There are some complaints from the neighbors about additional parking and traffic problems and the loss of three habitable houses. The Toledo-Lucas County Plan Commission gave its approval, with appropriate conditions. If there are still traffic problems, council might try to mediate those, but there’s been no sign of any action except delay and inaction by council.
It’s true that Toledo needs new housing, but Miami is a busy street that is appropriate for office and commercial use. The site is properly zoned for this million-dollar-plus project.
Possibly, Toledo City Council harbors opposition to charter schools, of which the Hollingworth school is one. The Democratic Party, to which all but one of the 12 councilmen belong, is a staunch opponent of charter schools.
Hollingworth school has been at its location for nearly 15 years, and all under the same leadership, of founder and Superintendent Terrence Franklin.
Hollingworth school performs well compared with the Toledo Public Schools in East Toledo. According to the Ohio Department of Education, Hollingworth’s latest report card showed an Achievement Performance Index of 57.6 percent. All five TPS schools on the East Side have a lower performance index, between 40.1 percent and 52.7 percent.
Mayor Wade Kapszukiewicz, who came into office with the aspirational goal of creating universal pre-kindergarten, should be intervening to support the project so as to get more preschools into existence in East Toledo.
The proposed project is an appropriate use for the site, and the developers have demonstrated that they are good stewards of their property. The animosity coming out of the neighborhood suggests that the school needs to do some relationship-mending.
No land-use-based reason has been given by council’s no-voters. They’ll need a good one if this rejection gets appealed to Lucas County Common Pleas Court.
Blade readers’ comments made as of 8/25 at 11 a.m.
The Toledo Blade Readers' Forum: Approve school permit. Sunday, August 27, 2023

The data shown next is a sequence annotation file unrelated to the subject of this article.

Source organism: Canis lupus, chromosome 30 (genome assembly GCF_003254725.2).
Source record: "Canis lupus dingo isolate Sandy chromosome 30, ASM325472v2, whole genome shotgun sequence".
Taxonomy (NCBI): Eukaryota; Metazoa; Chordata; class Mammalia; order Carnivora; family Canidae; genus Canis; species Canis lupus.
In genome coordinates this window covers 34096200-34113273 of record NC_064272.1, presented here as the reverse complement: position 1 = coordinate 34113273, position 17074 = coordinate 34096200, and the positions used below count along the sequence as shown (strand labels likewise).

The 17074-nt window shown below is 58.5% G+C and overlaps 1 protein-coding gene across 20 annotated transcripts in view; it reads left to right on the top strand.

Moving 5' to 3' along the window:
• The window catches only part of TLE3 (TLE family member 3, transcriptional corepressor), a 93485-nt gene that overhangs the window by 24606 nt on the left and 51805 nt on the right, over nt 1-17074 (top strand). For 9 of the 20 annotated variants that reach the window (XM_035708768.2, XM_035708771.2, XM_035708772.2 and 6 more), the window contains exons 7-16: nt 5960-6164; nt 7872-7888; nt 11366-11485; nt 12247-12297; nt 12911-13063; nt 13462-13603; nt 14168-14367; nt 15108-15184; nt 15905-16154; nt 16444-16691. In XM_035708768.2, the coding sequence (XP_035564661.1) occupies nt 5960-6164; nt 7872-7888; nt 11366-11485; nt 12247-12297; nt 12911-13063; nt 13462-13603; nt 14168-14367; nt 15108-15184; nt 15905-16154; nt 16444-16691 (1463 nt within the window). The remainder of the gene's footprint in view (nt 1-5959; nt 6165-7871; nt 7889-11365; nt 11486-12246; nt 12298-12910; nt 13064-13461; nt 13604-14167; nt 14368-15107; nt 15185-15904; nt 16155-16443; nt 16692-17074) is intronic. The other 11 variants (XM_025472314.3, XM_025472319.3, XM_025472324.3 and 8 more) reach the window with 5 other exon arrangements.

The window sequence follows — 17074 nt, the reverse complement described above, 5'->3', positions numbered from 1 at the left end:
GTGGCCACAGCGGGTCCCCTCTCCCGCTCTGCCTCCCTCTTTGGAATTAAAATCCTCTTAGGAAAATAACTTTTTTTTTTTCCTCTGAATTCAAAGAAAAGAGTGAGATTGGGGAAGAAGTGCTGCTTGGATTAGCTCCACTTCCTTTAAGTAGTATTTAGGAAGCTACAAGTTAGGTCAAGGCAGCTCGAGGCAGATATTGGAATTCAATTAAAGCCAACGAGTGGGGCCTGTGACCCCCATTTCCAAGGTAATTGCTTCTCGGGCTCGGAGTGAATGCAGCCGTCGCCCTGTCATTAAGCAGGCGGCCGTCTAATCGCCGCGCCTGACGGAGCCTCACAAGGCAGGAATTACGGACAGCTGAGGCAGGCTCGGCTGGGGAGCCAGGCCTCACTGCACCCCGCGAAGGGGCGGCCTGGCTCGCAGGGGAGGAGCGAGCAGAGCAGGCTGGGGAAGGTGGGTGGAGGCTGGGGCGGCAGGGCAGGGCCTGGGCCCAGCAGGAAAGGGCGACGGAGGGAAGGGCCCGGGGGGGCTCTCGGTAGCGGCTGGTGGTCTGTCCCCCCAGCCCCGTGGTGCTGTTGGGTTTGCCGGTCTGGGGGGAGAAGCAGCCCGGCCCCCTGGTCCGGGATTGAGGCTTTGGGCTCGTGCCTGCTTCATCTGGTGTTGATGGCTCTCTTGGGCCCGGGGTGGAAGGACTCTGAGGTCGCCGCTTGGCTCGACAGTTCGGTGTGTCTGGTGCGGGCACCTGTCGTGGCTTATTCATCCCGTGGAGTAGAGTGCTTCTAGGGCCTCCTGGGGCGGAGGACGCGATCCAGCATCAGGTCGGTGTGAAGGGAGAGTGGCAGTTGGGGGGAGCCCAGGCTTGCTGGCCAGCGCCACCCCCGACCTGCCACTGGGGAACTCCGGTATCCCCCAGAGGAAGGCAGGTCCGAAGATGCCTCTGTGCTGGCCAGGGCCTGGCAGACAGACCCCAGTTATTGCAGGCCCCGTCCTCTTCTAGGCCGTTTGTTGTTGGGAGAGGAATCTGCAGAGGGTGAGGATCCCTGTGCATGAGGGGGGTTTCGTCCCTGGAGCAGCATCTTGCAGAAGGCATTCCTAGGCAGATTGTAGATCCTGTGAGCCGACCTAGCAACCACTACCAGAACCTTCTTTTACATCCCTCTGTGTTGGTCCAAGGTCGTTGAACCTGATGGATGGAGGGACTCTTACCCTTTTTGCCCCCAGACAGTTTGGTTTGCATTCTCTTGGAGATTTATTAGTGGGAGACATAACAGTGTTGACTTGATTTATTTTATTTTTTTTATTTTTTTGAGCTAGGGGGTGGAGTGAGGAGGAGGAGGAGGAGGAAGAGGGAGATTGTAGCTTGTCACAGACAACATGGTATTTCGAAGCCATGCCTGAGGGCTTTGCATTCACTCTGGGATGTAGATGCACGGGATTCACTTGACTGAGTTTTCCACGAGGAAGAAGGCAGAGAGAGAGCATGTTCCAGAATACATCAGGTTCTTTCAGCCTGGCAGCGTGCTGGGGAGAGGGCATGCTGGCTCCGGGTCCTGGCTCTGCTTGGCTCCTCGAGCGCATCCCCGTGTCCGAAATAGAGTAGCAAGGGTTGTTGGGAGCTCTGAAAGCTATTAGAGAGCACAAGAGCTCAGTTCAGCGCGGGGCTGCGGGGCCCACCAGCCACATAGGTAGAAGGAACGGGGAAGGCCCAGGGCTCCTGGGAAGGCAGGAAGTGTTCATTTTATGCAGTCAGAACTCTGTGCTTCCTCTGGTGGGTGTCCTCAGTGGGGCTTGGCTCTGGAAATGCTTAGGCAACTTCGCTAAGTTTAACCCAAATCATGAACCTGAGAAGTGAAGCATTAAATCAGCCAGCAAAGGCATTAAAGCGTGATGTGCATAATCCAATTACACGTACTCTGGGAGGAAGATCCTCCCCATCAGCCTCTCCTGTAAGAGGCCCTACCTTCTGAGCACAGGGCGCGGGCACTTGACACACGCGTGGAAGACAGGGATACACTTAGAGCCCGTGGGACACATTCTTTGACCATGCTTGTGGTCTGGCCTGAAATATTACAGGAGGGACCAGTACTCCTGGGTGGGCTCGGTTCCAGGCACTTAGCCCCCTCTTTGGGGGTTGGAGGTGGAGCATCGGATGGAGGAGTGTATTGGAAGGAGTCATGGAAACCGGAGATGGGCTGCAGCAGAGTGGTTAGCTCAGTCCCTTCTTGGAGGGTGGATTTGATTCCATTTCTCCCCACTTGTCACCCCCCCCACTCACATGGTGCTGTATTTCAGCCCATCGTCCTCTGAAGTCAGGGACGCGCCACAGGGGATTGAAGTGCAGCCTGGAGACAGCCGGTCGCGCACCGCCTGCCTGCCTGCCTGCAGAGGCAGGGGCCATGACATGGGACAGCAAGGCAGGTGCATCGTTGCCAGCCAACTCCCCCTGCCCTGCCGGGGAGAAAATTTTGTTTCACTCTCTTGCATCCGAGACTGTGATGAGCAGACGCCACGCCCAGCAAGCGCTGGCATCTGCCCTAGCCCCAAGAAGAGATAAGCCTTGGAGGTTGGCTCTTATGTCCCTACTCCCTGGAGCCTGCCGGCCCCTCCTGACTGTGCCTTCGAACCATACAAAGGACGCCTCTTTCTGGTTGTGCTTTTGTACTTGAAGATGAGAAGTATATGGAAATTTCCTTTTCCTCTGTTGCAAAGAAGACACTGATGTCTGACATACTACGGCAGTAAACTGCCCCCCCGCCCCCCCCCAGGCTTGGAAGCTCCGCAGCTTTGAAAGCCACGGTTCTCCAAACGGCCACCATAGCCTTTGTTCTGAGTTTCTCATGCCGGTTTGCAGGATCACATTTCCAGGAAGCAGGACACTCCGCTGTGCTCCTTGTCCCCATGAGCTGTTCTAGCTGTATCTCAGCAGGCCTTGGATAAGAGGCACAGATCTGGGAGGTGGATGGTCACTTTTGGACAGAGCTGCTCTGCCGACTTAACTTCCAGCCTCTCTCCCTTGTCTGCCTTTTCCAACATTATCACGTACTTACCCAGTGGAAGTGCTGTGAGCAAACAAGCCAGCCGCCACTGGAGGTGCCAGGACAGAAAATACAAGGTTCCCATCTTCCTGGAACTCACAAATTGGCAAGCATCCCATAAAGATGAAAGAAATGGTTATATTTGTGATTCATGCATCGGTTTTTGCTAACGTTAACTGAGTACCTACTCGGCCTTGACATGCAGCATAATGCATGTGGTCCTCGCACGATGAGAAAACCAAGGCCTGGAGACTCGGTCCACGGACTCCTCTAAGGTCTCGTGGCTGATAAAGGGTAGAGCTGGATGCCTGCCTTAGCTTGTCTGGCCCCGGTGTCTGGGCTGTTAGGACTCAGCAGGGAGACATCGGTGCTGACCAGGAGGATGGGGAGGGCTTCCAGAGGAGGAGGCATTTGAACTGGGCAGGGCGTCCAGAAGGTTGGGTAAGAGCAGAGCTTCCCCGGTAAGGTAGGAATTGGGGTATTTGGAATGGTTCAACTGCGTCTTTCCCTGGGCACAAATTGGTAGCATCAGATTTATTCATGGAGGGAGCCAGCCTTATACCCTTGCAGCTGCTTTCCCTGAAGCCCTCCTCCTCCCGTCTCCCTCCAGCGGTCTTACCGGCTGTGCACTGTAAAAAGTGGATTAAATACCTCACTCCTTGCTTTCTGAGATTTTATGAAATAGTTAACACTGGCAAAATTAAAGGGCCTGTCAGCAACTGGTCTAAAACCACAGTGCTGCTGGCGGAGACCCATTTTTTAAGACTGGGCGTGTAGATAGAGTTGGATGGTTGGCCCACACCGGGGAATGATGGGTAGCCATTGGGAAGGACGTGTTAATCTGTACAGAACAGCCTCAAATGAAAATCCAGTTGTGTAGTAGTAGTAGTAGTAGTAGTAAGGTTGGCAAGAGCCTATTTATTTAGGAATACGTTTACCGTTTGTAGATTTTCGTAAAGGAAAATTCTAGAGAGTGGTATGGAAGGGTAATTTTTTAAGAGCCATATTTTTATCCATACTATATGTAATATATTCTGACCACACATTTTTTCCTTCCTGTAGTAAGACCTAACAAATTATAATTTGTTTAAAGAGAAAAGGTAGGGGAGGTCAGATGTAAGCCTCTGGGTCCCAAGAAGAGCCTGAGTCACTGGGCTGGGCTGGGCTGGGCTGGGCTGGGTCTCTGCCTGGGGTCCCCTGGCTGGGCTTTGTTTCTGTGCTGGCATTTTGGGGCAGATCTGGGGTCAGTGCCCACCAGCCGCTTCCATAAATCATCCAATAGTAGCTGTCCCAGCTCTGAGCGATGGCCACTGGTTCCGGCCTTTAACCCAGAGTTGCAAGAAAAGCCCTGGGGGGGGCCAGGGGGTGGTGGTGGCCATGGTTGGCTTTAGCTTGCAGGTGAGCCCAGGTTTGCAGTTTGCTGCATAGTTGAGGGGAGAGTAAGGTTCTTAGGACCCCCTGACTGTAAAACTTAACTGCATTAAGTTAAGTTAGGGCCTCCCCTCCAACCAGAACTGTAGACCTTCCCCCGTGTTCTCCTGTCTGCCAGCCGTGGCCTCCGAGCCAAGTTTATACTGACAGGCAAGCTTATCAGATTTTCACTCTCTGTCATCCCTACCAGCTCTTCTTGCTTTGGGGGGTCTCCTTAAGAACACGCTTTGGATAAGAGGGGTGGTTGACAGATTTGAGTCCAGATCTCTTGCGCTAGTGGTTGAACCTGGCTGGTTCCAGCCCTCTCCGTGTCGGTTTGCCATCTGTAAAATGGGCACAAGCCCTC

In response to the story “Toledo council rejects request from charter school” (Aug. 15), members of the board of the L. Hollingworth School are baffled by Toledo City Council’s 7-5 vote denying the request for a Special Use Permit for a community development initiative in support of a new pre-K program.
There is undeniable evidence that preschool sets children up for academic success throughout their K-12 academic careers.
It’s universally recognized that community development initiatives reduce crime and increase property values, both beneficial to Toledo’s East Side community.
The LHS plan clearly aligns with the city of Toledo’s 20/ 20 plan for redevelopment and school accessibility.
Job creation associated with the initiative will provide economic benefits to families, businesses, and government.
The Toledo City Plan Commission, comprised of experts in every aspect of community development and public safety, recommends approval of the school’s request.
For the sake of the children in our community, we petition council members Theresa Gadus, John Hobbs III, Nick Komives, Cerssandra McPherson, Sam Melden, Katie Moline, and Tiffany Preston Whitman to re-evaluate their “no” vote, and in turn vote in favor of the project upon our appeal.
President, Hollingworth school board